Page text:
Roger Ebert: My largely anecdotal eulogy for a cool-ass guy

I don't remember the first time I saw "Sneak Previews" on Public Television, but I know I was in grade school. I was what they used to call a "latchkey kid," a babysitter-free grade schooler with a key around my neck.

During my "wonder years," public television was a real buddy of mine. No commercials, amazing programming and the occasional unobstructed view of an actual penis really sealed the deal for me.  "Sneak Previews" was definitely a standing date. I loved the way Roger Ebert loved the movies. I liked the way he painted a picture in my head and made me understand what was great about the movie; what made it worthy of my (then) five bucks.

What I loved even more was when he hated a movie. Nobody could calmly adjust himself in his seat and verbally beat the crap out of a movie like that man. The years they had Spot the Wonder Dog and the "Dog of the Week" were the best.  Don't get me wrong, Gene Siskel was a knowledgeable guy and a great counterpoint and all, but he always looked like the long-suffering straight man. Roger Ebert had snark and humor and looked like someone who dearly loved what he did.

When I went off to college, I had the good fortune to see him in person at private movie screenings. He inspired me to become a movie reviewer, and I did it a few times for the Roosevelt Torch. Despite his outward nerdy demeanor, his swagger was undeniable. He once strode into a screening with a bucket of chicken and a "get at me bro" look. Looking back, it was a bit dickish, but us college kids from school papers, cowering as he walked by, thought he was the freakin' man.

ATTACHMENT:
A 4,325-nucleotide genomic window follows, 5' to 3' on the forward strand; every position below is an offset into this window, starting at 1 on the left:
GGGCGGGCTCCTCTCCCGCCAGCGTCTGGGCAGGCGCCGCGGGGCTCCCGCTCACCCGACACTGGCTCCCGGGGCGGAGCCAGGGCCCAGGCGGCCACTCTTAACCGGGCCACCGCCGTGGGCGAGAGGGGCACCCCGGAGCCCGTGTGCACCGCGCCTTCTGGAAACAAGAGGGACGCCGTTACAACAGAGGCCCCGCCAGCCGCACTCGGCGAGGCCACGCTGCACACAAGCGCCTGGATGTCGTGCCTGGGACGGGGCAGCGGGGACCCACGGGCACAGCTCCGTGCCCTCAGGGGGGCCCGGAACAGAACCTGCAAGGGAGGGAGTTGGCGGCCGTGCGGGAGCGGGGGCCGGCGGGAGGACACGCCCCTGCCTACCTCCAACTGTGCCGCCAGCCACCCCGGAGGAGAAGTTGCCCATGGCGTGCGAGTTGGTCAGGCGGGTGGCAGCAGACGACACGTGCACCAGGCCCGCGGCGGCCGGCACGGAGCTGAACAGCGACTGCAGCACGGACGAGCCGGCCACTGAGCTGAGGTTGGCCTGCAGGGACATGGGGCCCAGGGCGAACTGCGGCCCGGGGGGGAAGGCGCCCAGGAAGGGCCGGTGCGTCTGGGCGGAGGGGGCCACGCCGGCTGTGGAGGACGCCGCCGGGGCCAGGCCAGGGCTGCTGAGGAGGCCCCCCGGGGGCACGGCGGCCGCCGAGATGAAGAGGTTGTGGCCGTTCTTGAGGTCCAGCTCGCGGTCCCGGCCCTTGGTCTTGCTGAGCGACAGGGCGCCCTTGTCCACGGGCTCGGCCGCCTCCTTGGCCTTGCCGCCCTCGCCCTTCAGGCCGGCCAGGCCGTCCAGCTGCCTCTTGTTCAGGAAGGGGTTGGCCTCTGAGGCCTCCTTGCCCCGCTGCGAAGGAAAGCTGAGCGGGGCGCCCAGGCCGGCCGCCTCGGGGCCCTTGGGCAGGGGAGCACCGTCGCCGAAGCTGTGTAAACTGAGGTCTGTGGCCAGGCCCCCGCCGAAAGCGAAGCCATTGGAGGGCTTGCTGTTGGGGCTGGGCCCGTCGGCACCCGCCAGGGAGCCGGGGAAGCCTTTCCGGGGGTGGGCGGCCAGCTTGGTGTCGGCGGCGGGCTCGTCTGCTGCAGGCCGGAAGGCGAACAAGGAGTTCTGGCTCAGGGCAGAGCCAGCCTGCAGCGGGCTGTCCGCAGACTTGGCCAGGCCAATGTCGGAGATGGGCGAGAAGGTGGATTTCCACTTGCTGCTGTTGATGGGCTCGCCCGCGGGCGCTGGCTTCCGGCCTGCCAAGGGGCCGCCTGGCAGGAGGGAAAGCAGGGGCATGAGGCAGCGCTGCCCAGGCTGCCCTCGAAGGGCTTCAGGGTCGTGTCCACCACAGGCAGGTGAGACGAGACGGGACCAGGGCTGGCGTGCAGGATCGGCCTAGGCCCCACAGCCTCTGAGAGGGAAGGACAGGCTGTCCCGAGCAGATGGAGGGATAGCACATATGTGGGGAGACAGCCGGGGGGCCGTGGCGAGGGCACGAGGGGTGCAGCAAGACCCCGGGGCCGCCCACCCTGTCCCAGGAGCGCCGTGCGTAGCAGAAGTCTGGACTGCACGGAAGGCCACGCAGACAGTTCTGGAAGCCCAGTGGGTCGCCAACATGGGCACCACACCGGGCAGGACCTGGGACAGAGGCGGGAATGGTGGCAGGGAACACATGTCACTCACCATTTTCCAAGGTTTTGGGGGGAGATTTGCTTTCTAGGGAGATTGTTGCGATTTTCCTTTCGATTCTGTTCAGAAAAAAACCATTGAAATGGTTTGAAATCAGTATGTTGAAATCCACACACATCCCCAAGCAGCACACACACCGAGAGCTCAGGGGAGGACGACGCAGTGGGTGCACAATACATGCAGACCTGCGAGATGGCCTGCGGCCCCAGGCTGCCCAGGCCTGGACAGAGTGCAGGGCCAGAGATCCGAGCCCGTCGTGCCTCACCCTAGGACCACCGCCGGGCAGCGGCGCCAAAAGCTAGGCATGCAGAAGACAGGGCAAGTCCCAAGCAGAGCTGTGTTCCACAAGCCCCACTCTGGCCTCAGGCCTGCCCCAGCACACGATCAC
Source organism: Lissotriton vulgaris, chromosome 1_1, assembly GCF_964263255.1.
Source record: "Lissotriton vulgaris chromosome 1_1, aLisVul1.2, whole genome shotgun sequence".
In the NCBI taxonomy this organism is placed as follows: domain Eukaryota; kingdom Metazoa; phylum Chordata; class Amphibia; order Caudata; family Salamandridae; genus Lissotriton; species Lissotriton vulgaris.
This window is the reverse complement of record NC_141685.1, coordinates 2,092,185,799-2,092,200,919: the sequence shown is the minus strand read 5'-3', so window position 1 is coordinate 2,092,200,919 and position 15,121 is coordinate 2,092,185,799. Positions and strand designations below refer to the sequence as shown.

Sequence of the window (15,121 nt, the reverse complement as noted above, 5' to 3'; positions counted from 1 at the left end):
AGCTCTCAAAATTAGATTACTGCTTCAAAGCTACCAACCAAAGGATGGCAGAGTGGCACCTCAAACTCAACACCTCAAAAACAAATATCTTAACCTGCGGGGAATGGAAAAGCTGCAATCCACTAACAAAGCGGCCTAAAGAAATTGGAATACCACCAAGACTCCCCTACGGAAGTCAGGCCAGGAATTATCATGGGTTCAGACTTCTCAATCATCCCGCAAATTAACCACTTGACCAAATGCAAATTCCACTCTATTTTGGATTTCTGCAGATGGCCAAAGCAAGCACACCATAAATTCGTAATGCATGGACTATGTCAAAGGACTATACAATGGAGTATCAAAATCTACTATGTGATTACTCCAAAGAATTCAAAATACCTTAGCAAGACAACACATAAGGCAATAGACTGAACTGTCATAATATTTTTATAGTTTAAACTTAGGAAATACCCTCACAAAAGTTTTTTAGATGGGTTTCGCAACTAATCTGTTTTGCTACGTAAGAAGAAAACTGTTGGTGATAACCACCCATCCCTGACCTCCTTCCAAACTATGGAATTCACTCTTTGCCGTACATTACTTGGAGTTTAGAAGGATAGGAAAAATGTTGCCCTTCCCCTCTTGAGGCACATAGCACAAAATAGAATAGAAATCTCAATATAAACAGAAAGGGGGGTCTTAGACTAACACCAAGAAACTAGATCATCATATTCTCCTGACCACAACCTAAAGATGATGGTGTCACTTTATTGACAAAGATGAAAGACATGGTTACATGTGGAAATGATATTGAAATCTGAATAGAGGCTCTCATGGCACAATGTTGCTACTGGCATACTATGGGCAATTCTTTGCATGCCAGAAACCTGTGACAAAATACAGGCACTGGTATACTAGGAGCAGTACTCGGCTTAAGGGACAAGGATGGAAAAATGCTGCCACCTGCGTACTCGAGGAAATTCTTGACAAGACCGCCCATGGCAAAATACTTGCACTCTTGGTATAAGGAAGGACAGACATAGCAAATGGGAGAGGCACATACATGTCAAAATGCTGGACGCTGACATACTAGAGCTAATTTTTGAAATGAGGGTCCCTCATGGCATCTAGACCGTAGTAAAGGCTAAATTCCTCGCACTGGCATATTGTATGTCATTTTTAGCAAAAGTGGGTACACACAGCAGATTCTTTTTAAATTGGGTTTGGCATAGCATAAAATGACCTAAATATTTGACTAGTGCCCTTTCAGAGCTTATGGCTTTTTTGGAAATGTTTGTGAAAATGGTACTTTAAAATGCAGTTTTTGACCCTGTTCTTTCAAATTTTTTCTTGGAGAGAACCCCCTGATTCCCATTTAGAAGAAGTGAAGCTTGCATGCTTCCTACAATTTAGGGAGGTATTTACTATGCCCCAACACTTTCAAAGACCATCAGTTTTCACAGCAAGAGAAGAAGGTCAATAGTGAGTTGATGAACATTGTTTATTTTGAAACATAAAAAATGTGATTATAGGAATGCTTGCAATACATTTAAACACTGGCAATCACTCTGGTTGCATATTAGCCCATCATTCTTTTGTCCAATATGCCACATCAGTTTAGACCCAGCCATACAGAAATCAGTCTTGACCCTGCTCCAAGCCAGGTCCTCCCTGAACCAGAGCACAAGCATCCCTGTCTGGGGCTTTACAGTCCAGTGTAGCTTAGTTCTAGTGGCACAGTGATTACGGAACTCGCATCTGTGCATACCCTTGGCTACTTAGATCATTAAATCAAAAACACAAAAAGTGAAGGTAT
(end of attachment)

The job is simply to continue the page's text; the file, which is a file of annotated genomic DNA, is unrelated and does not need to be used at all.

The last time I saw him in public was for a free screening two years ago. The crowd was grousing about the movie running late and when the organizer came in and apologized for the delay, saying Roger Ebert (who was not at all well and looked it) was having difficulty getting up to the theater. We all were thinking it, but one guy actually said "Well, why didn't you just say so?" He was Roger Freakin' Ebert. Of course we would wait for him. We were thrilled to know he was coming.

We crossed paths a number of times, but I never met the guy. Everyone has that person they admire so much they are scared to approach. He definitely that guy for me. He shaped my attitude toward film viewing and did it with passion and humor and the right amount of snark. No theater reviewer is ever going to be as famous as him. Not anytime soon. Best damn mentor I ever had and I never officially met the guy.

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